The Nats died eight weeks ago, done in during a weekend series against the Mets in late July, two ships passing in opposite directions during the night. The Nats proved to be an overrated, underachieving team that clearly lacked team chemistry. The question now is whether to keep manager Matt Williams. Based on my own observation from a couple of visits to Nats Park this year, I’d say no. The manager/player chemistry was missing, so important during the long grind of a 162 game season. If you don’t think a manager is important, look at the Cubs. During a June visit to Nats Park (when my wife was able to get lower level, club level seats from her company), I noticed Cubs manager Joe Maddon had an easy, healthy rapport with his players and staff. He was clearly a communicator and a teacher. Contrast that with Williams and his apparent uneasy body language with his players and you’re on to something. Age caught up to Jason Werth, too; happens to everybody. With Werth’s long term contract, I’m not sure how the team can address that. Stay tuned. One last note on team chemistry. It came to my attention this week that the great Yankee teams of the late 40s and early 50s (five straight World Series championships) did not have the best pitchers in baseball, yet their staff was clearly the most effective. Why? Catcher Yogi Berra, who passed away this week, apparently had great rapport with his pitchers and knew how to call a game.
The Redskins are in what I’d call a state of ‘organizational purgatory’. They’re trying. They’re trying to change the culture. Whether they really can with Dan Snyder remains to be seen. Jay Gruden’s a good man, maybe not the best coach, too vanilla, but he did make the decision to go with Kirk Cousins this season. Problems remain, however. RGIII is still on the team, and until the organization makes a clean break, the potential for unneeded drama is there. The coaching staff also lacks cohesion. They may have talent and reputations, but coaches don’t come to Washington to win, they come to get paid. The team needs a sense of urgency, a work ethos. Stop listening to the Washington media and your enablers, and get to work.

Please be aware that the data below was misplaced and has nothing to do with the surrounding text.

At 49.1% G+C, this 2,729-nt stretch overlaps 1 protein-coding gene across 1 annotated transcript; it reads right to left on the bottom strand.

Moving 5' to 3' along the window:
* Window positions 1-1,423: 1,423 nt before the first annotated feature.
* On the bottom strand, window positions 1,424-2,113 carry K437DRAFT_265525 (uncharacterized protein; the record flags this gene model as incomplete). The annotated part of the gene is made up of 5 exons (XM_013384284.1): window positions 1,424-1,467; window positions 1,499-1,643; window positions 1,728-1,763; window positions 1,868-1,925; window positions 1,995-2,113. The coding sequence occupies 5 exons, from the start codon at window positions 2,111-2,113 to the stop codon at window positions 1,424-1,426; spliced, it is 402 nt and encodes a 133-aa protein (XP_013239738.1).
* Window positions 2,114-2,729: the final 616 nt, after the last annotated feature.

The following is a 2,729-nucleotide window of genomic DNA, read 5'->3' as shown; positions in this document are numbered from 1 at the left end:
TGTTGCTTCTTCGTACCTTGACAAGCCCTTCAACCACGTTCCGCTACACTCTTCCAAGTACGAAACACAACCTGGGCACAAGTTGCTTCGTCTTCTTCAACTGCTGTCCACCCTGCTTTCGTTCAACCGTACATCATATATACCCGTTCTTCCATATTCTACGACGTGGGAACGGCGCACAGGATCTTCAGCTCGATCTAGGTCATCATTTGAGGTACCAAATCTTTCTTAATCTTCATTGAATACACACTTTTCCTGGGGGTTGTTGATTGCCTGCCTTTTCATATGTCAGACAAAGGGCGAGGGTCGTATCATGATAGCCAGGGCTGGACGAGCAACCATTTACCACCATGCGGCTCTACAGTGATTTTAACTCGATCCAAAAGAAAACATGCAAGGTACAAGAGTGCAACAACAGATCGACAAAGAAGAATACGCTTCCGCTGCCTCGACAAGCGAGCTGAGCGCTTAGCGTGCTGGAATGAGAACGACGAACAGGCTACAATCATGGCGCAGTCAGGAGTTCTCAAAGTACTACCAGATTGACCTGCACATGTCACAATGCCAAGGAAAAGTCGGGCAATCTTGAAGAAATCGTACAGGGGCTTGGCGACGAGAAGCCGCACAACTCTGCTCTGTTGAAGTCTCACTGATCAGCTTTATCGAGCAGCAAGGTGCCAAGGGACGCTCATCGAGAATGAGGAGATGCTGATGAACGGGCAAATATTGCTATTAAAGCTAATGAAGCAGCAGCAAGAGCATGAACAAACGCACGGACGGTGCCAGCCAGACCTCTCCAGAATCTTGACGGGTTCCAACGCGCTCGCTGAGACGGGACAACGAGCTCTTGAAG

The model for a good organization in this town right now is the Capitals. They don’t panic. They continue to make good moves. Barry Trotz is exactly the coach this veteran team needs with Alex Ovechkin turning 30. He’s a taskmaster, disciplined, a leader. And with the acquisition of former Olympic star T.J. Oshie, this team is going to be fun to watch. There are no guarantees in sports, but this is a legitimate, solid team with few weaknesses.
I’ll get to the Wizards soon!
As the mornings turn cooler, the days grow shorter, and the murmur of the crickets portends the change of seasons from summer to fall, we’re reminded once again that a new school year is upon us. For us aging baby boomers on the 9 to 5 grind, we’ll always be on the school schedule. Maybe we’re even nostalgic for it. The first day of school, the site and sound of those yellow school buses (still ugly and as reliable as ever). The first week of school is always the best: a short week following the long Labor Day weekend, Friday night high school football, college football on Saturday, and the first Sunday pro games (along with a neighborhood afternoon pot luck block party to boot). A new, exciting season is upon us.